Shortcuts as entry points for Malware part 3

In this last research on Windows shortcuts, we will demonstrate another sneaky technique to inject any kind of file without any limits on file size. 

The goal, again, is to demonstrate the real dangers of .LNK files (Microsoft Shortcuts), which are wrongly considered to be safe by common users.

A little reminder: a Windows shortcut is a binary file with the extension .LNK (Link File). Shortcuts are generally used to redirect one file to another, such as launching a program from your Desktop that is installed elsewhere on your system.

Less frequently, as we discussed in one of our previous papers, you can also execute shell commands through the shortcut, a good feature for users to create little automated tasks - but also an opportunity for hackers.

For whatever reason, Microsoft has also made any icons you can find on your system easy to usurp, so you can make the ...


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Shortcuts as entry points for malware part 2

It was only yesterday that we reported about a way of infecting Microsoft Windows users by using a simple shortcut trick with the BITSAdmin Tool to download and execute a remote application.

If you haven’t already read the article, please click here.

The main issue with the first example is that your firewall could potentially block the download attempt since it requires a remote http/https connection to download the file before its execution.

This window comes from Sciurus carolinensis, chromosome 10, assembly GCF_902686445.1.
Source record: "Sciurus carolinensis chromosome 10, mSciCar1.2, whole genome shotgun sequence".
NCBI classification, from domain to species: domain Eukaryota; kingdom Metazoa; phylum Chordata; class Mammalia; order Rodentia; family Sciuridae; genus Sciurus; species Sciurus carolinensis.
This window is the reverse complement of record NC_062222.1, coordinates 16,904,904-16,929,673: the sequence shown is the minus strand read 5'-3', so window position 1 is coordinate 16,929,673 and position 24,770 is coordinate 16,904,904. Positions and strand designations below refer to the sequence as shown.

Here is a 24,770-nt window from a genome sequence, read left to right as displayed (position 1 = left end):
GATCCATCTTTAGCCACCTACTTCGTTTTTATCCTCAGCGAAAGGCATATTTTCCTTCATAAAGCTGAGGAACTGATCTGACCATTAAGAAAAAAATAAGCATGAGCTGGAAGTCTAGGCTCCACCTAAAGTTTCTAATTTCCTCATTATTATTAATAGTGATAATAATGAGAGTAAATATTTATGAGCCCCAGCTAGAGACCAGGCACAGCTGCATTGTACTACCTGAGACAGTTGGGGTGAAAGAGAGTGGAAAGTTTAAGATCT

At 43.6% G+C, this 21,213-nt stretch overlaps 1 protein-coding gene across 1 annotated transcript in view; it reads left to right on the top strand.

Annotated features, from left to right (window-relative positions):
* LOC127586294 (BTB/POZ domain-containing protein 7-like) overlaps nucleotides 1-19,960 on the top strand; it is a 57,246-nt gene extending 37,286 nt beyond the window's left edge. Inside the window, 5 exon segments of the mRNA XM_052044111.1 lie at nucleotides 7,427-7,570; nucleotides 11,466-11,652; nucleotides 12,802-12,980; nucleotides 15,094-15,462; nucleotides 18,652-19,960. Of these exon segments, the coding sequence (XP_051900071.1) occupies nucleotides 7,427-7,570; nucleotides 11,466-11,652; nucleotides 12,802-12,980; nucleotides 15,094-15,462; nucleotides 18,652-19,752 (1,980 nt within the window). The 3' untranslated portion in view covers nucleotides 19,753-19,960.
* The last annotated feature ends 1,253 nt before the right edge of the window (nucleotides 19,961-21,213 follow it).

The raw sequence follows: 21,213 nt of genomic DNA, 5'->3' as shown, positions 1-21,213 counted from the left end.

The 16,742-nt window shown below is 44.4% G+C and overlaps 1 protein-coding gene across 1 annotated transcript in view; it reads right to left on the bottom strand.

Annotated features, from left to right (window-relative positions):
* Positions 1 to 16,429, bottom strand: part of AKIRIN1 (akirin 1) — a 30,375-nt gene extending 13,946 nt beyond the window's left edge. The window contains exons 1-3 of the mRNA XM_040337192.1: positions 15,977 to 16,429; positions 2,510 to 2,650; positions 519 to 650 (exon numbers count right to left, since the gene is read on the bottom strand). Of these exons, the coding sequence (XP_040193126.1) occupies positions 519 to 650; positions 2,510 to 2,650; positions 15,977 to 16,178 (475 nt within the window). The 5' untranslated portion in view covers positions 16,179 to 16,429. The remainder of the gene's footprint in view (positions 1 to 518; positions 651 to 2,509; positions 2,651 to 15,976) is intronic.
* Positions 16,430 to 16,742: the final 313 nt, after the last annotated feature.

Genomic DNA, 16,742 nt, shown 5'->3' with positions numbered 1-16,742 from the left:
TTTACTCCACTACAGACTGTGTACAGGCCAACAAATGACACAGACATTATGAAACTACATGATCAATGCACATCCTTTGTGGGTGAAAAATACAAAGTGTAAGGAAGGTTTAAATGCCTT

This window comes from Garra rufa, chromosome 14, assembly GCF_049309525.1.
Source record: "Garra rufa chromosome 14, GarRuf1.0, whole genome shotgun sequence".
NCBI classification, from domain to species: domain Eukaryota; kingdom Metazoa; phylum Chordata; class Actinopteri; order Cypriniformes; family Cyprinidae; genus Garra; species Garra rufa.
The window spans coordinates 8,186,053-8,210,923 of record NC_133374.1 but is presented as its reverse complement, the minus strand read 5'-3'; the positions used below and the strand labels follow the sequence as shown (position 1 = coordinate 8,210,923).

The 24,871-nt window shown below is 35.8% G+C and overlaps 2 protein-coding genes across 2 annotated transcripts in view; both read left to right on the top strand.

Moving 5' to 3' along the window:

We found another sneaky way of exploiting the Windows shortcut with a new 0day by embedding any files (such as application files) directly inside the shortcut itself.

Yes! the application is inside the windows shortcut

This makes the malicious application fully undetectable by any antivirus software before it will be dropped and executed.

Note: An an example, in the PoC mentioned below, we decided to use this vulnerability as a file dropper, but we could ...

Shortcuts as entry point of Malware Part 1

We came across a way of installing malware threats in a Microsoft Windows Operating System using the well-known Shortcut System that nearly everybody uses and blindly trusts.

Because of it's very nature, it is quite hard to detect. Removal might even be more difficult.


A shortcut isn’t a binary executable file. At least not directly, as it mostly points to another location folder or file. However, it can also execute Windows shell commands (which is potentially a very dangerous feature, but often used for programming tasks such as system shutdown/logoff/restart directly via a regular shortcut).

Since a shortcut isn’t a binary executable, an antivirus program will not detect such a shortcut as a possible malicious shortcut.

Shortcuts can be shared through archive files without losing its properties.

Finally you can easily change the icon and disguise the malicious shortcut with a folder icon or ...